42: The True Story of An American Legend

42: The True Story of An American Legend

Ebbets Field, Brooklyn, New York, April 15, 1947 — “The air was sparkling. The sunlight was warm. The band struck up the national anthem. The flag billowed in the wind.”1

On this spring afternoon, a young baseball player sporting the number 42 would take first base and change the history of the game forever. The support and criticism following Jackie Robinson’s breaking of the “color barrier” in baseball served as a microcosm of the racial tension that persisted across the country in the 1940s. Nearly 66 years later, Jackie Robinson’s story unfolds onscreen in the feature film 42.

Whether reflecting on Jackie Robinson’s plight or on the fact that baseball’s best hitters fail to get a hit about twice as often as they succeed, Major League Baseball offers insight into America’s history and provides valuable lessons about everyday life. Issues such as social turmoil and immigration, personal failure and the importance of teamwork have all played out on the field. If so inclined, one could even draw apologetic value from the sport.

In the articles below, Kenneth Samples and I (both diehard fans of baseball and of the Los Angeles Dodgers, in particular) offer our perspective on the sport and the lessons it provides on and off the field.

How Baseball Prepared Me for Life – Kenneth shares his love of baseball and connects it with life lessons, including how to cope with personal slumps, setbacks, and failures.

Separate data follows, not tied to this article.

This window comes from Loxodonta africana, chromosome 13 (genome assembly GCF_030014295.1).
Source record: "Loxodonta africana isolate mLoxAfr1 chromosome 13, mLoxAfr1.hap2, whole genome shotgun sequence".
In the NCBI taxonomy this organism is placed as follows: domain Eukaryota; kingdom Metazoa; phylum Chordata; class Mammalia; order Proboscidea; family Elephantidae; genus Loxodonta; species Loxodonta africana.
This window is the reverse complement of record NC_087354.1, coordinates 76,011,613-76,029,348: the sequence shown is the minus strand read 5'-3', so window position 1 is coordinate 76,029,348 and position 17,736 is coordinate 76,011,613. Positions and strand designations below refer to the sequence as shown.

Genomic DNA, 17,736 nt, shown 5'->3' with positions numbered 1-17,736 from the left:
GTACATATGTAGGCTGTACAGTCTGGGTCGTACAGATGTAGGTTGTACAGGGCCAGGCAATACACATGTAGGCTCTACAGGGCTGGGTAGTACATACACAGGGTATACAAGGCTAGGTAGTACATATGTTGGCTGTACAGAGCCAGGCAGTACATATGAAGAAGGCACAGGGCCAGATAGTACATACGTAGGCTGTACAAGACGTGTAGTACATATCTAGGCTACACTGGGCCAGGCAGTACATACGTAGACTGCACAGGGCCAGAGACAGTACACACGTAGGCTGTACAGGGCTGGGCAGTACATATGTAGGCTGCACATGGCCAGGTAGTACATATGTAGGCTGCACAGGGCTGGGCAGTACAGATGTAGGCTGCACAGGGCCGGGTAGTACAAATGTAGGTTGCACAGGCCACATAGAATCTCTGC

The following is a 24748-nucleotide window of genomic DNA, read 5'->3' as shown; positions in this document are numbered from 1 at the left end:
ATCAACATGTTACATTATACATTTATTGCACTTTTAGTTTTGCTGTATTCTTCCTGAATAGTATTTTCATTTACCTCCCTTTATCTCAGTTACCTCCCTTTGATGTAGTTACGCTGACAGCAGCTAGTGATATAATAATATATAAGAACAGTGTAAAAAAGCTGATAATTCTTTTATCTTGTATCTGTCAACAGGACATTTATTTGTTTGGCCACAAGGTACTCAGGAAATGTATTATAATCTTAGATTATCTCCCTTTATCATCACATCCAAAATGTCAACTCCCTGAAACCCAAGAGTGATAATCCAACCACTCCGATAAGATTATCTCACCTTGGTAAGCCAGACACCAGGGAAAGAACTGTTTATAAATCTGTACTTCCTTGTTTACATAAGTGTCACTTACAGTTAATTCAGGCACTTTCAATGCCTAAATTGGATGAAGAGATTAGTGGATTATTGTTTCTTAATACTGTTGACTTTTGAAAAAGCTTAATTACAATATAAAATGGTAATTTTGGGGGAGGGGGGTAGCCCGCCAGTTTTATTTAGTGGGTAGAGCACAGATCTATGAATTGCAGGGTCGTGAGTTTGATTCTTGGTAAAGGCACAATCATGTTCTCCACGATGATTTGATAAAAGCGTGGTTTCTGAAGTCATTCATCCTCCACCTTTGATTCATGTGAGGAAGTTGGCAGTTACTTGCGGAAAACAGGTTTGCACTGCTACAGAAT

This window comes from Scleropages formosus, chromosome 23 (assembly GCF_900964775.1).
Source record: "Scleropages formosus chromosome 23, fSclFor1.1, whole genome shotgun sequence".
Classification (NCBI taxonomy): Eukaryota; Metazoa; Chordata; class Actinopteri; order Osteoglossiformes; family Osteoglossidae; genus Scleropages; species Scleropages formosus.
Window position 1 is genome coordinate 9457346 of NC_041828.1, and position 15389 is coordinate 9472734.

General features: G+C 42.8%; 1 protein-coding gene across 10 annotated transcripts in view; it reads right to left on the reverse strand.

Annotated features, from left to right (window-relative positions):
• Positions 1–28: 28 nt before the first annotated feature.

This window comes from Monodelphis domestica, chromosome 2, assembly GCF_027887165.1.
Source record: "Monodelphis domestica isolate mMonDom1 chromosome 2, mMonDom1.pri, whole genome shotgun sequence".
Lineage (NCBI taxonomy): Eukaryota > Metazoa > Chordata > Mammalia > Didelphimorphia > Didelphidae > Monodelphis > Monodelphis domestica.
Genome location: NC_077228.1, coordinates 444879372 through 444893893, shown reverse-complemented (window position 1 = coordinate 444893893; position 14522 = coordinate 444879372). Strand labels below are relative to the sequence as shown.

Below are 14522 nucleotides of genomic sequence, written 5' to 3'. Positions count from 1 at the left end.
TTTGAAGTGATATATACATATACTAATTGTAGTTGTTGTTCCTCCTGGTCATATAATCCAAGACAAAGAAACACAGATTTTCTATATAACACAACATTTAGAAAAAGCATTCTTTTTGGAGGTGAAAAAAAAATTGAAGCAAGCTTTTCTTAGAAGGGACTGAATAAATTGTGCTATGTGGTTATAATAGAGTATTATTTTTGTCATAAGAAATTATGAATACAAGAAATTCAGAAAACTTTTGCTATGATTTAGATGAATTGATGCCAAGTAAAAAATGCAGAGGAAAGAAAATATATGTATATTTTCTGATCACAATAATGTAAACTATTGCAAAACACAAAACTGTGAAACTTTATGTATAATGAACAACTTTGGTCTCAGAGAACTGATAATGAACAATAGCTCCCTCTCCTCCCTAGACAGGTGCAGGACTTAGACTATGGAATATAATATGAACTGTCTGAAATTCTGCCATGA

Reflecting on Baseball and Life – Kenneth describes the analogy between baseball and daily life and provides a list of the unique features of Major League Baseball and why it has remained such a grand game.

Why Can’t We Be Friends? – I explain how an unpleasant run-in with a rival fan revealed the importance of seeking common ground with those who hold “opposing” team and worldview loyalties rather than fighting over our differences.

Still a Fan – I compare misconduct in the Dodger clubhouse with bad behavior in the church and how, despite the effect some Christians’ bad behavior might have on morale, such behavior shouldn’t dissuade the faithful from rooting for the home team.

Perhaps after reading through these articles, even nonfans can appreciate baseball as more than simply America’s pastime. At the very least, you might want to check out 42 in theaters, to see the cultural climate in the 40s through the eyes of baseball.

Ball fields once served as training grounds for justice and they continue to open doors for discussion of ultimate issues today.


“A life is not important except in the impact it has on other lives,” —Jackie Robinson


1. Jackie Robinson as told to Alfred Duckett, I Never Had It Made: An Autobiography of Jackie Robinson (New York: Harper Collins, 1995): xxiv.